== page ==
It's really interesting how they have resorted to strong arming their engineers with these shot in the back non-competes, and couple it with salary collusion and hiring agreements. Throw in the golden handcuffs (that turn into golden dental floss after a few funding rounds -- long after they've gotten their 60-70 hour work weeks out of the true believers) and you see how they are trying to stymie that labor movement.
It's really a wonder that technology workers haven't started forming some sort of union.
Particularly lovely is the near universal marriage of at will employment agreements with non compete agreements.
>It's really a wonder that technology workers haven't started forming some sort of union.
-The average age kept perpetually at about 28 (meaning only about 5 years work experience)
-The perpetual threat of tech labor imported from overseas.
-The belief that professional association and (gasp!) unions are pure socialist evil or at least are for low paid looser.
And if you think salary collusion and extra legal hiring agreements are shocking, just watch the response there would be to an effective professional association.
Licensure is also a good idea. Of course no legislature will ever pass it nor any company ever honor it with out the clout of very large tech worker organization.
More practical but less honorable would be an organization that fiercely funds large numbers of tech worker lobbyist since that is the only way the system actually works now. Also, since much of their lobbing would align with tech company interests, it would not be crushed with the same zeal.
When you're in a country where you have to get a license to braid hair, design interiors or manicure, you can't dismiss it as some exception that can be ignored.
Licensure is also a good idea.
Sure, if you're already in the industry, it's great. Lots of money to be made by keeping out those who can't afford to jump through the hoops. It's not like poor people really deserve to be programmers anyway.
Should your argument apply to doctors too? No restrictions on entering because people who don't go to med school will be locked out?
But do come over to the US, you can work as a serf under H1B, have no protections and many legal restrictions, accumulate no pension and be fired on your 35th birthday. But you will love the fact the manicurist don't have to have to fill out any paperwork.
But licensure is licensure. The effects are not any less harmful because the people pushing for it are good unionists and not evil right-wingers.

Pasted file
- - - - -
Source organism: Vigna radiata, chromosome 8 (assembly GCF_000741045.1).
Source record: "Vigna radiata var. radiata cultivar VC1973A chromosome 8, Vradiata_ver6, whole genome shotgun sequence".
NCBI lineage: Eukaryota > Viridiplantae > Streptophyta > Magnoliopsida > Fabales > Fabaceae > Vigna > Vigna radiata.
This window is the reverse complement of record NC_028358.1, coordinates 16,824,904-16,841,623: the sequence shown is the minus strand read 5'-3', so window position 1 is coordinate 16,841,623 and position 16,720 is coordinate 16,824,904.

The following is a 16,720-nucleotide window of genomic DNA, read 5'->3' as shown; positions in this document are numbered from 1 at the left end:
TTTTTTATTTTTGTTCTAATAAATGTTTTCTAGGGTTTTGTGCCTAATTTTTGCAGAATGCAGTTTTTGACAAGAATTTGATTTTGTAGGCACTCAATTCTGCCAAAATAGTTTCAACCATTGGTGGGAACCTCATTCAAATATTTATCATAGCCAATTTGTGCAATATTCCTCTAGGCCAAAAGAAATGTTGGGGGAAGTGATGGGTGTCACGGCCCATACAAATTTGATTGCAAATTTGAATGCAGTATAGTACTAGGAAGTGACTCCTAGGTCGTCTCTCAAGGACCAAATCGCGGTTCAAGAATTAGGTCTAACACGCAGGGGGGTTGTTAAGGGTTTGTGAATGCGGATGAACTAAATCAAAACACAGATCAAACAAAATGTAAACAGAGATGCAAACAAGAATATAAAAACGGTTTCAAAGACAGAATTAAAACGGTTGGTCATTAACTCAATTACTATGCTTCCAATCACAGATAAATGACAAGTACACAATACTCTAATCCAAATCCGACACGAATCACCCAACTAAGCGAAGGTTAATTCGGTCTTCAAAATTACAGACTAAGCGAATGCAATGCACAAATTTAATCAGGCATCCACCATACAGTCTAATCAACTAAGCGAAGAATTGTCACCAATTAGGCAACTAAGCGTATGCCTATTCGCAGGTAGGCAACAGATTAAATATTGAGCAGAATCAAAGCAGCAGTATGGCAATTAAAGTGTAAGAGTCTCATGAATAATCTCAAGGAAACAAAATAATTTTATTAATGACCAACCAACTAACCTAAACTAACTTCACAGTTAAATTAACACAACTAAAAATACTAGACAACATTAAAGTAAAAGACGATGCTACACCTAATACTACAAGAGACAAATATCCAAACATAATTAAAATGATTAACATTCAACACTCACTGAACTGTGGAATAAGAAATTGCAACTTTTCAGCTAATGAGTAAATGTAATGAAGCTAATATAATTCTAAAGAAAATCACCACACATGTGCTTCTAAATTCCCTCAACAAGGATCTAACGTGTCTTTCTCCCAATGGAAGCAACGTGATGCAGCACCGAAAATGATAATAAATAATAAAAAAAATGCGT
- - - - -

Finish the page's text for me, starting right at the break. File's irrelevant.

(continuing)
This isn’t just a random Utah law. There are more than 1,000 licensed professions in the United States, partly a result of more than a century of legal work. As the country industrialized, state governments wanted to protect their citizens and create standards not just for lawyers and doctors but also for basic services. It didn’t take long for professional groups to find that they also stood to benefit from the regulations. Over the years, more and more started to lobby for licensing rules, often grandfathering in existing professionals while putting up high barriers to new competitors.
And the idea that a Midwife should have absolutely no experience or that the preschool Teacher have zero background or your Optician have no education what so ever is pretty nearly crazy.
The only reason to get rid of it is so large companies could emerge to replace your midwife with a minimum wage incompetent.
True, maybe there should not any be requirements for hair braiding. This hardly means all licensing is a bad idea. To stretch one wild story about Utah hair braiding into "all professional associations are bad" takes more imagination than I have.
Eliminating all licensing across the board is shear libertarian crackpot-ism.
The idea that one of the people helping my wife give birth could have no training, or that people are being 'kept out' of the role because they don't have training or experience, seems idiotic to me.
This isn't the 1800's, where your midwife was 'the woman in town who knows the most about delivering babies', and we shouldn't act as though it is.
actual doulas may not wear tye dye or burn incense and I'm sure many provide an excellent service to facilitate some mothers through the childbirth process. Every labor is different. They may also be qualified midwives. And many midwives will also facilitate home births where appropriate for the mother and child. Basically, the US hospital and OB doctor-centric system is ... weird.
Thank $deity that strawman was burned to the ground.
Any government issued license is completely incompatible with libertarian values by definition. So no, not straw-man: crackpot.
- Some professional association call for licensure.
- There is a case of bad licensure in Utah.
- Therefore all licensure is bad.
- Therefore all professional associations are bad.
I would cite that reasoning as an exemplar definition of crackpot.
Or more likely since it lists a $30 license as one of the 10 most burdensome "licenses to kill for", it is just plain dishonest.